Our project explores the online relationships and behaviour of people affected by a variety of extreme circumstances. Each of these forms a research area within the project:
- Disasters and humanitarian crises
- Life-threatening, life-shortening, and long-term conditions
- Organ and tissue donation
- Emotional distress
- Illicit drug use
- Social media data sets
- Transdisciplinary insights
Why we explored these particular situations?
People in these circumstances can be extremely vulnerable, and some people may be seeking help that could make the difference between life and death. Occasions can arise where it may be necessary to establish trust and empathy very quickly to make that difference. In some contexts, people may end up over-sharing information, or they may be disadvantaged by not sharing enough. At the same time, sharing helps others in the online community to establish whether they are responding to genuine distress.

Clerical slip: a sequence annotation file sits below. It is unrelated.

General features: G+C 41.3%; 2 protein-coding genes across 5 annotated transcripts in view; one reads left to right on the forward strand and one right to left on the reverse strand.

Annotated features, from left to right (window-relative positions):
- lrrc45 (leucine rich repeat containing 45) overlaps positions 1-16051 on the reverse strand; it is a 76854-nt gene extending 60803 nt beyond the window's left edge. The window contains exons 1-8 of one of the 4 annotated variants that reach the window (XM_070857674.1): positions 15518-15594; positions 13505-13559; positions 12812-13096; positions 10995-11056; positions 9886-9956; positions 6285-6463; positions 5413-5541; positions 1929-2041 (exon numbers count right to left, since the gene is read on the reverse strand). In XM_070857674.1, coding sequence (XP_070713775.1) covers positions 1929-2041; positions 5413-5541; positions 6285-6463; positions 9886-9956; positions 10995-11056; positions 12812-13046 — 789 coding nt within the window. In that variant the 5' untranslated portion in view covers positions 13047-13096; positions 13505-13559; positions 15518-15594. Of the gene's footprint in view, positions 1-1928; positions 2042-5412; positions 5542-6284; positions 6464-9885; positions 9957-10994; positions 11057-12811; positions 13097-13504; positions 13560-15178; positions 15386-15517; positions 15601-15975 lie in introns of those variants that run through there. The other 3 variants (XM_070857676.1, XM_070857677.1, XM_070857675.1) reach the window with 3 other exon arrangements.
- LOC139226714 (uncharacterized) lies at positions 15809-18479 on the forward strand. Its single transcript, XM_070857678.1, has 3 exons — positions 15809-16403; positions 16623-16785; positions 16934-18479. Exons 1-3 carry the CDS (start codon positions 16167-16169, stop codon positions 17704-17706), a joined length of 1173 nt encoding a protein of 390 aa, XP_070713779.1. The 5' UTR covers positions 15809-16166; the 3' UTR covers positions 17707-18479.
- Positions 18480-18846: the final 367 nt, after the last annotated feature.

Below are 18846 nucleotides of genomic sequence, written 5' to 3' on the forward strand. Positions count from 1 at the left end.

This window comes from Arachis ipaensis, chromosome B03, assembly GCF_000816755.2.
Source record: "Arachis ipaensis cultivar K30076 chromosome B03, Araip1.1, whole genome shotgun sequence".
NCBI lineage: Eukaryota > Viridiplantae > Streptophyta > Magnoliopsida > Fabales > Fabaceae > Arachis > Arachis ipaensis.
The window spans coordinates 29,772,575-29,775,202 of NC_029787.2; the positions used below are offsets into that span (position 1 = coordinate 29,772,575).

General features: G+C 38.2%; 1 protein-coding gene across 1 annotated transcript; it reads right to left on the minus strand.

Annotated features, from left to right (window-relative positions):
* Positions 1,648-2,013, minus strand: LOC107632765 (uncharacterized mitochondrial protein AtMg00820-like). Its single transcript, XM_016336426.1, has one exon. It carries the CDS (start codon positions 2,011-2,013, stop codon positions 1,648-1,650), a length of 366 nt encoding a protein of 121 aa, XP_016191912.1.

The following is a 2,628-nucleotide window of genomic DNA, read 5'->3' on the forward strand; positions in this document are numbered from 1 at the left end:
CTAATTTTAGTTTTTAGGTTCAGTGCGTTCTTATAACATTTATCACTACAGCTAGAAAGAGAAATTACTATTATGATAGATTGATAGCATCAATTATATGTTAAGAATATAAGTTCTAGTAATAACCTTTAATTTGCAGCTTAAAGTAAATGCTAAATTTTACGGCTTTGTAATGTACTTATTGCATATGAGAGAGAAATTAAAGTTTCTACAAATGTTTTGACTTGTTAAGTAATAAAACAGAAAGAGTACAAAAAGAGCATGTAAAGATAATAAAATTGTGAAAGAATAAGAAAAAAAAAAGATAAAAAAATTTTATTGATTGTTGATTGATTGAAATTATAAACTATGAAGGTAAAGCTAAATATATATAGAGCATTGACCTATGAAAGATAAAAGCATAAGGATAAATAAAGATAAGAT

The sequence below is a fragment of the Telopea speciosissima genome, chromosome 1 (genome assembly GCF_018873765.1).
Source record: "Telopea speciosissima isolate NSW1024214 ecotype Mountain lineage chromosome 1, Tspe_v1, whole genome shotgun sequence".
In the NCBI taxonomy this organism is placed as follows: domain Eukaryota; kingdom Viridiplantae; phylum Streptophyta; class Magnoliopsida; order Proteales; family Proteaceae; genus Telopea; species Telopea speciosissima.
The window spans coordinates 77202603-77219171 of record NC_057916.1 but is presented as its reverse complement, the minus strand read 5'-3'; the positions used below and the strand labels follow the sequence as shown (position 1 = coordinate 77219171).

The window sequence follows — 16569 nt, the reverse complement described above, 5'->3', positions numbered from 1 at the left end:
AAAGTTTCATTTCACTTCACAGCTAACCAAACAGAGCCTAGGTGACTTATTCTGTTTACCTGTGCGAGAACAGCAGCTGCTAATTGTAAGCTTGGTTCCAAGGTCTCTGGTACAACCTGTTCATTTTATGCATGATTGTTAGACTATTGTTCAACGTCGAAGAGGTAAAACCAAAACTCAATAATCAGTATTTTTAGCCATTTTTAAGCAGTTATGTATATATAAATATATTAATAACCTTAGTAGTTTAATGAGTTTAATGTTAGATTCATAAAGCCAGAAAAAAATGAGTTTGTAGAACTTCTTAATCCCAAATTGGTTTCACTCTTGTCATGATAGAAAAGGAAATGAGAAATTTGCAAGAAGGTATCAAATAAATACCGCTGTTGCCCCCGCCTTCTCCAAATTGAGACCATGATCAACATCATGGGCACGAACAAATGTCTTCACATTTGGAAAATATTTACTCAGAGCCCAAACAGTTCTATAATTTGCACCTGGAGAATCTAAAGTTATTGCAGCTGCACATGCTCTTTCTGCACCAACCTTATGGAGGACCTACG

Understanding how trust and empathy works in these circumstances can help to transform how resources and aid are distributed on a local and global basis. It could also enhance individual and community resilience, for example, improving expeiences of living with a health condition. But such changes may have both good and bad consequences. Because of this, ethics at a personal, global, institutional and governmental level, were at the core of our project.
As part of the research, we will be accessed online data from a wide range of sources and interacted with a variety of organisations, including UK charities, international non-governmental organisations and health charities. The project produced outputs from the research for academic audiences, our stakeholders, health professionals, and the general public.